The relaxation response is the body’s natural response to stress. It’s your body’s antithesis to stress, and it brings you a sense of wellbeing and calm. Relaxation can be achieved by incorporating calming and pleasurable activities into the child’s schedule, such as reading excellent works of literature, listening to music, participating in relaxing hobbies (like drawing, sewing, Legos), spending time with family, and friends, or simply taking a bath. Regular exercise is proven to help people deal with stress. Additionally, eating right gives kids’ bodies the fuel they need to function properly.
- Maintain or Implement Routines
When there is increased stress and uncertainty, children need routines to help them cope. Children may experience difficulties regulating their emotions and behaviors when routines are disrupted at school and home. Maintain your normal routines, including waking up, getting dressed each morning, and going to bed at the same time each night. Make a basic weekly schedule and a daily routine for your children. Learning new skills and becoming independent is essential for children. Moreover, children should be taught that certain behaviors are unacceptable and that they must take responsibility for the results of their actions.
- Provide a Safe and Secure Home
Children sometimes feel fearful, and that’s okay. At some point, every person has to deal with fear. A fear or anxiety arises from an inability to understand an experience. You must first figure out what is causing your child’s fears to keep coming back so that you can help them overcome them. Instead of being critical, show love, patience, and reassurance to others. It is important to remember that the child may be experiencing very real fear. Give them time to clear their minds. Keep in mind that sometimes even things we might not consider to be a big deal to us can feel huge to our kids.
- Foster Healthy Relationships
Parents and kids have an important relationship, but it’s not the only relationship that matters because a mentally sound kid is more likely to have a relationship with other family members, such as grandparents and cousins. So it is really important to maintain such relationships even though you spend most of your time alone with your children. But if you are living far away from your loved ones, you can still encourage your children to maintain relationships with them through a virtual medium even though they’re less than ideal. You can do so by inviting young children to have virtual visits with grandparents or using Skype or FaceTime apps to connect with friends living far away.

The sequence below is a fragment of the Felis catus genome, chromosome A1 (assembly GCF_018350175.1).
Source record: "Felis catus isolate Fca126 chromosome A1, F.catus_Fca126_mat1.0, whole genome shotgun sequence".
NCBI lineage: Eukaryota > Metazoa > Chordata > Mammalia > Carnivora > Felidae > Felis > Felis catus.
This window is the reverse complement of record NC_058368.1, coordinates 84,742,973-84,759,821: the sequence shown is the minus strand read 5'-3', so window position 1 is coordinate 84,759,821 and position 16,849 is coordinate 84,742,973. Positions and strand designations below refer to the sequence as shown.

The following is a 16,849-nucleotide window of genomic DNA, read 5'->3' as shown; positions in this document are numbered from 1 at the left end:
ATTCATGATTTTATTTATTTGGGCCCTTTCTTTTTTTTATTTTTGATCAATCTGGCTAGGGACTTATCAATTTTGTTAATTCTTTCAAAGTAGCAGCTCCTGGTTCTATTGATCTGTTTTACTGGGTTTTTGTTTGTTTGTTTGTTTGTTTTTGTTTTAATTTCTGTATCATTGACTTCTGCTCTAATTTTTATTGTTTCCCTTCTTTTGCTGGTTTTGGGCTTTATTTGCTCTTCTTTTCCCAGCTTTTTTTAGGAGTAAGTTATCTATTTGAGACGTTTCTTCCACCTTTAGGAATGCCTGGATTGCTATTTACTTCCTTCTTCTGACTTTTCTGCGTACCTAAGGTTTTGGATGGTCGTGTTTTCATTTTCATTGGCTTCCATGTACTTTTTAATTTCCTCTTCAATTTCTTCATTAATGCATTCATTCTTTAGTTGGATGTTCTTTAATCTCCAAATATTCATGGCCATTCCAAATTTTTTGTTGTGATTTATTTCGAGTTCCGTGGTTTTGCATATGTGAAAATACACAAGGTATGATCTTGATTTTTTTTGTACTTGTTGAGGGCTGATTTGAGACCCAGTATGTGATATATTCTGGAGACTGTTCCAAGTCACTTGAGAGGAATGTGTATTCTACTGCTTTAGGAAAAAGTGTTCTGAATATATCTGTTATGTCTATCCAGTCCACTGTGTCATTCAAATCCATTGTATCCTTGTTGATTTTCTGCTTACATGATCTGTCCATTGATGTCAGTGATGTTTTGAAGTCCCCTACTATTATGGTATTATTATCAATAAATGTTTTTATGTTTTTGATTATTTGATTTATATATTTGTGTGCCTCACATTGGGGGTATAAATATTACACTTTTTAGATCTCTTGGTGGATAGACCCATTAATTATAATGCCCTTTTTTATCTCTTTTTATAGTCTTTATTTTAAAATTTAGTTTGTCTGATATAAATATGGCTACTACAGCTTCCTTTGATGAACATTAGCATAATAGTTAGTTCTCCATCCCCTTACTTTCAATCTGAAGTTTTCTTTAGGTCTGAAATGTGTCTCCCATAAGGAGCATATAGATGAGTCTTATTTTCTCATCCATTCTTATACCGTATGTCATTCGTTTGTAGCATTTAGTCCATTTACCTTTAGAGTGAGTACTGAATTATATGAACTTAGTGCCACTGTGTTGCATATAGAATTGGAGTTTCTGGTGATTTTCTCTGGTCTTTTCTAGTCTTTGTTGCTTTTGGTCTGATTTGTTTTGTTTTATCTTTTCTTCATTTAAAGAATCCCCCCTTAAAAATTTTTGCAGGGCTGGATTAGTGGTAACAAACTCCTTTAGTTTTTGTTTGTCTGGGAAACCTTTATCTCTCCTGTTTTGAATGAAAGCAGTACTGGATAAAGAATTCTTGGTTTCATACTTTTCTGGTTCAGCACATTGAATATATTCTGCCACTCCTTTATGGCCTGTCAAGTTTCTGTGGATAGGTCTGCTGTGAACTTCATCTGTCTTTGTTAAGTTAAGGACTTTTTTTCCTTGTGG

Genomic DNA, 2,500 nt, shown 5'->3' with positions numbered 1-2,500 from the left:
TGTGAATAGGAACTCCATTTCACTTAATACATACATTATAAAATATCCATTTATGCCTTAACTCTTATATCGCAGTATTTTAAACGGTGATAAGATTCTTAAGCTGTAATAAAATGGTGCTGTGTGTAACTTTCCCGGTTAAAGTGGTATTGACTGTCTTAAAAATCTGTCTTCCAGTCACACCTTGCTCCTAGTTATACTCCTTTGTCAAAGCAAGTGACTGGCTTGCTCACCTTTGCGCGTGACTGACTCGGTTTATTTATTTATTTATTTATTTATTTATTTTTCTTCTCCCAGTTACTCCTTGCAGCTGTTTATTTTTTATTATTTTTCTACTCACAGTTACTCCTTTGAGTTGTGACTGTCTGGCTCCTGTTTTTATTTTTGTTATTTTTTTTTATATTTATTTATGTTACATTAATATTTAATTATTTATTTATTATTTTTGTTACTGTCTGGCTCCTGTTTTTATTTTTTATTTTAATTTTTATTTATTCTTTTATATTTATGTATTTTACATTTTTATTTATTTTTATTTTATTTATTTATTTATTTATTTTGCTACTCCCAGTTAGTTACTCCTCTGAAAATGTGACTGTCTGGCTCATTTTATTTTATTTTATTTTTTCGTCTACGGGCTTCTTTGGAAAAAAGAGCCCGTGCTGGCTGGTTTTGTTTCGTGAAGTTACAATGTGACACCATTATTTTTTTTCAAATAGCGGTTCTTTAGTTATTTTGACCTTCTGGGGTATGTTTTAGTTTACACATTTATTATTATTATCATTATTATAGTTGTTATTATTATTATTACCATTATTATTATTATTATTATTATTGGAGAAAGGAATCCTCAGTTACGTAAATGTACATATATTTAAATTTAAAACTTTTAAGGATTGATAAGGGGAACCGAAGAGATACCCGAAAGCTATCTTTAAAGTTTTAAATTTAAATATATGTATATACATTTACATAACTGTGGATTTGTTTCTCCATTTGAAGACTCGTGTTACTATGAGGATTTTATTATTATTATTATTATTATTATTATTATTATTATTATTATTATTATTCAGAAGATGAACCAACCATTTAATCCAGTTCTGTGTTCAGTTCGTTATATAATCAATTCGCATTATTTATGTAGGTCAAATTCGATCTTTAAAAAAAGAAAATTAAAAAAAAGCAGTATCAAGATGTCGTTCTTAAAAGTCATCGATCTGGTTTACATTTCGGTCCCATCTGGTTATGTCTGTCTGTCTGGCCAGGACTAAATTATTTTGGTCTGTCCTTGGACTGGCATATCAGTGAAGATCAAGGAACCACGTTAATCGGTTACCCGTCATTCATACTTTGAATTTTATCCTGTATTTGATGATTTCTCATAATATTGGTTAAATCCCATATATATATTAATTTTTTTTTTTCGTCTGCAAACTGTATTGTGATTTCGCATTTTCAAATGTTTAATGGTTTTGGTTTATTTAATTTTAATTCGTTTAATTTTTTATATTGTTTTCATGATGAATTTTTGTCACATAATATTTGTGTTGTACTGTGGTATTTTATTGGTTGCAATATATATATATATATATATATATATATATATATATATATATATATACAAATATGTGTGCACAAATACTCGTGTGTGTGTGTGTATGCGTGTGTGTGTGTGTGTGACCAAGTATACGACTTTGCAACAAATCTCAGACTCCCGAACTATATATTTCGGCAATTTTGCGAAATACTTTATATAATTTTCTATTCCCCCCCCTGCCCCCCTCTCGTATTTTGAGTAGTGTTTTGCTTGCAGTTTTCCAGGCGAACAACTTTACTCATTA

- Recognize Efforts
Being resilient in the face of a setback is essential for good mental health. Parents can foster the traits of persistence and perseverance by acknowledging their child’s efforts and progress at every turn. A parent’s recognition of a child’s effort, acknowledgment of their success, and encouragement when they struggle will boost their self-esteem. Praise in and of itself isn’t bad, but acknowledging effort and progress allows children to develop pride in their achievements. Adolescence is marked by many pressures to navigate. As a result, building self-esteem and resilience are essential traits.
- Teach Stress Management
Teaching your kid how to deal with stress is very important if you want to maintain their mental health in optimal condition. You can do so by spending time talking about their troubles. But make sure to let your child dictate the conversation because if you do the overtalking, it might sometimes lead to an increased level of anxiety and stress in your kids. Your child can also benefit from personalized stress-relief activities. Some children may feel relaxed by writing articles or playing games, while others may feel more relaxed speaking to their friends. Thus, it is your responsibility to identify specific ways through which your child can cope with stress when they are experiencing it.
- Encourage their Interests
Our mental health is improved when we are active, creative, learn new things, and join a team. All of these activities help us to connect with others in a positive way. Encourage your child to explore their interests. Take time to learn about their lives and the things they value. They get to appreciate who they are, and you will be able to identify and support their problems much easier through this method.
As parents, our primary responsibility is to protect our children from abuse and bullying. While stress is a normal part of life, preparing your child for the future by learning how to deal with it now will set them up for success. They will inevitably disagree with friends and fail assignments at some point. Thus, as a parent, it is your responsibility to empower your kids with the needed skills to cope with these circumstances.
Children with mental health issues are estimated to receive treatment in only 21% of cases. In other words, many children with mental health problems do not receive adequate support. Take steps to ensure your child has a healthy mental state. But if you see any red flags, you should alert your child’s doctor. Early intervention can be crucial to the success of treatment.